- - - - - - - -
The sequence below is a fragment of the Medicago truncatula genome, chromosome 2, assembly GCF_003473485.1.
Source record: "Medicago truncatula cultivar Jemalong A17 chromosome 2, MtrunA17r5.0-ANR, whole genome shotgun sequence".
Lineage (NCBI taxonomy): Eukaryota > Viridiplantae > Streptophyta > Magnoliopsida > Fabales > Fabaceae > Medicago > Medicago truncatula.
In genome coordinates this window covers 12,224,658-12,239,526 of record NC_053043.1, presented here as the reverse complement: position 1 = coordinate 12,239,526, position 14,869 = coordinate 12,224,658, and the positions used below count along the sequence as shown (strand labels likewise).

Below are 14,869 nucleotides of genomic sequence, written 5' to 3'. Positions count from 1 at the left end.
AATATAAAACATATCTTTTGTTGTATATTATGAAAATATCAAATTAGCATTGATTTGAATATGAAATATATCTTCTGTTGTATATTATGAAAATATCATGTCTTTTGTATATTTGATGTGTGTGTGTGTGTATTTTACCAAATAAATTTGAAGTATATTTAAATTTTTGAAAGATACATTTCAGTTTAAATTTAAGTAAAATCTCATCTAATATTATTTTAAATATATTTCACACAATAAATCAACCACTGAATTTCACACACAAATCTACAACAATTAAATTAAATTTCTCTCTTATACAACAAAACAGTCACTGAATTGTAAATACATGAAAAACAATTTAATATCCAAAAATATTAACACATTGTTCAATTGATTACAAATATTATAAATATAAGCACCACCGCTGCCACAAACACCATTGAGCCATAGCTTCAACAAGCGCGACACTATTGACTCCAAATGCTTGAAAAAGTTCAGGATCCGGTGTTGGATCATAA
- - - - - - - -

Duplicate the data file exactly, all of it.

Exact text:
The sequence below is a fragment of the Medicago truncatula genome, chromosome 2, assembly GCF_003473485.1.
Source record: "Medicago truncatula cultivar Jemalong A17 chromosome 2, MtrunA17r5.0-ANR, whole genome shotgun sequence".
Lineage (NCBI taxonomy): Eukaryota > Viridiplantae > Streptophyta > Magnoliopsida > Fabales > Fabaceae > Medicago > Medicago truncatula.
In genome coordinates this window covers 12,224,658-12,239,526 of record NC_053043.1, presented here as the reverse complement: position 1 = coordinate 12,239,526, position 14,869 = coordinate 12,224,658, and the positions used below count along the sequence as shown (strand labels likewise).

Below are 14,869 nucleotides of genomic sequence, written 5' to 3'. Positions count from 1 at the left end.
AATATAAAACATATCTTTTGTTGTATATTATGAAAATATCAAATTAGCATTGATTTGAATATGAAATATATCTTCTGTTGTATATTATGAAAATATCATGTCTTTTGTATATTTGATGTGTGTGTGTGTGTATTTTACCAAATAAATTTGAAGTATATTTAAATTTTTGAAAGATACATTTCAGTTTAAATTTAAGTAAAATCTCATCTAATATTATTTTAAATATATTTCACACAATAAATCAACCACTGAATTTCACACACAAATCTACAACAATTAAATTAAATTTCTCTCTTATACAACAAAACAGTCACTGAATTGTAAATACATGAAAAACAATTTAATATCCAAAAATATTAACACATTGTTCAATTGATTACAAATATTATAAATATAAGCACCACCGCTGCCACAAACACCATTGAGCCATAGCTTCAACAAGCGCGACACTATTGACTCCAAATGCTTGAAAAAGTTCAGGATCCGGTGTTGGATCATAA